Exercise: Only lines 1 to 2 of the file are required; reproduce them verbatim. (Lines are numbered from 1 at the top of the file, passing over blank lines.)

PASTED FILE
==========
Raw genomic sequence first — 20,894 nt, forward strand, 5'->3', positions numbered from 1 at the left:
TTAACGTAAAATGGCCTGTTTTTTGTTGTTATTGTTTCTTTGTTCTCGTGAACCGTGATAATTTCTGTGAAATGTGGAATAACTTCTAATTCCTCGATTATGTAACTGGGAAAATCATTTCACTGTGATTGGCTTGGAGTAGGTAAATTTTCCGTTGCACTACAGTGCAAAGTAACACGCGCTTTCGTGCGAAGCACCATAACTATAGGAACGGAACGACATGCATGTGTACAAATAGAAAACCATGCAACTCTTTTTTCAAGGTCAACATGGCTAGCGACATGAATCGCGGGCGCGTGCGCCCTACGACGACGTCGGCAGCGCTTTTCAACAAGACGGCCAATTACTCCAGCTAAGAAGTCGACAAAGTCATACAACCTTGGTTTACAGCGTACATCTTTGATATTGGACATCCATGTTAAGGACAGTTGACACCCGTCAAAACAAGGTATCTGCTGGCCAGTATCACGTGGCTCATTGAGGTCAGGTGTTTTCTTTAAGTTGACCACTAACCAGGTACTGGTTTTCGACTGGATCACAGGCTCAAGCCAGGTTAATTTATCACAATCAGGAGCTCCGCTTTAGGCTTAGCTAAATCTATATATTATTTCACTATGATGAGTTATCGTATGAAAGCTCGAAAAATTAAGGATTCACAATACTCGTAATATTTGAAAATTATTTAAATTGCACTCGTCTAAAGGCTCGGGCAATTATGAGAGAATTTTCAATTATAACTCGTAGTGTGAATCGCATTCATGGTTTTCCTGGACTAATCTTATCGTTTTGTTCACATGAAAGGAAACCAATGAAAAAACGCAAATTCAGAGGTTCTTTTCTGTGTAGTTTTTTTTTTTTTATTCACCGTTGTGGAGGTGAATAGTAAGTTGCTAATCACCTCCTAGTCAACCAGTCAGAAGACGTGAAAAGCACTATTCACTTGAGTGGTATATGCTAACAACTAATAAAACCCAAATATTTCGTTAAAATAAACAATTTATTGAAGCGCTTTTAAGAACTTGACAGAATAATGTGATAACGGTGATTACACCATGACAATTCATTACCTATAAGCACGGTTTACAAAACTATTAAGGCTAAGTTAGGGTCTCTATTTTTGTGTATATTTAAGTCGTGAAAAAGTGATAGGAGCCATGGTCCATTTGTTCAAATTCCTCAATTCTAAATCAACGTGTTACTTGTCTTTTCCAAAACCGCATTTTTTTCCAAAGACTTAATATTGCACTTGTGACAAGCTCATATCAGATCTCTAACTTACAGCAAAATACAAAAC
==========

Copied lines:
Raw genomic sequence first — 20,894 nt, forward strand, 5'->3', positions numbered from 1 at the left:
TTAACGTAAAATGGCCTGTTTTTTGTTGTTATTGTTTCTTTGTTCTCGTGAACCGTGATAATTTCTGTGAAATGTGGAATAACTTCTAATTCCTCGATTATGTAACTGGGAAAATCATTTCACTGTGATTGGCTTGGAGTAGGTAAATTTTCCGTTGCACTACAGTGCAAAGTAACACGCGCTTTCGTGCGAAGCACCATAACTATAGGAACGGAACGACATGCATGTGTACAAATAGAAAACCATGCAACTCTTTTTTCAAGGTCAACATGGCTAGCGACATGAATCGCGGGCGCGTGCGCCCTACGACGACGTCGGCAGCGCTTTTCAACAAGACGGCCAATTACTCCAGCTAAGAAGTCGACAAAGTCATACAACCTTGGTTTACAGCGTACATCTTTGATATTGGACATCCATGTTAAGGACAGTTGACACCCGTCAAAACAAGGTATCTGCTGGCCAGTATCACGTGGCTCATTGAGGTCAGGTGTTTTCTTTAAGTTGACCACTAACCAGGTACTGGTTTTCGACTGGATCACAGGCTCAAGCCAGGTTAATTTATCACAATCAGGAGCTCCGCTTTAGGCTTAGCTAAATCTATATATTATTTCACTATGATGAGTTATCGTATGAAAGCTCGAAAAATTAAGGATTCACAATACTCGTAATATTTGAAAATTATTTAAATTGCACTCGTCTAAAGGCTCGGGCAATTATGAGAGAATTTTCAATTATAACTCGTAGTGTGAATCGCATTCATGGTTTTCCTGGACTAATCTTATCGTTTTGTTCACATGAAAGGAAACCAATGAAAAAACGCAAATTCAGAGGTTCTTTTCTGTGTAGTTTTTTTTTTTTTATTCACCGTTGTGGAGGTGAATAGTAAGTTGCTAATCACCTCCTAGTCAACCAGTCAGAAGACGTGAAAAGCACTATTCACTTGAGTGGTATATGCTAACAACTAATAAAACCCAAATATTTCGTTAAAATAAACAATTTATTGAAGCGCTTTTAAGAACTTGACAGAATAATGTGATAACGGTGATTACACCATGACAATTCATTACCTATAAGCACGGTTTACAAAACTATTAAGGCTAAGTTAGGGTCTCTATTTTTGTGTATATTTAAGTCGTGAAAAAGTGATAGGAGCCATGGTCCATTTGTTCAAATTCCTCAATTCTAAATCAACGTGTTACTTGTCTTTTCCAAAACCGCATTTTTTTCCAAAGACTTAATATTGCACTTGTGACAAGCTCATATCAGATCTCTAACTTACAGCAAAATACAAAAC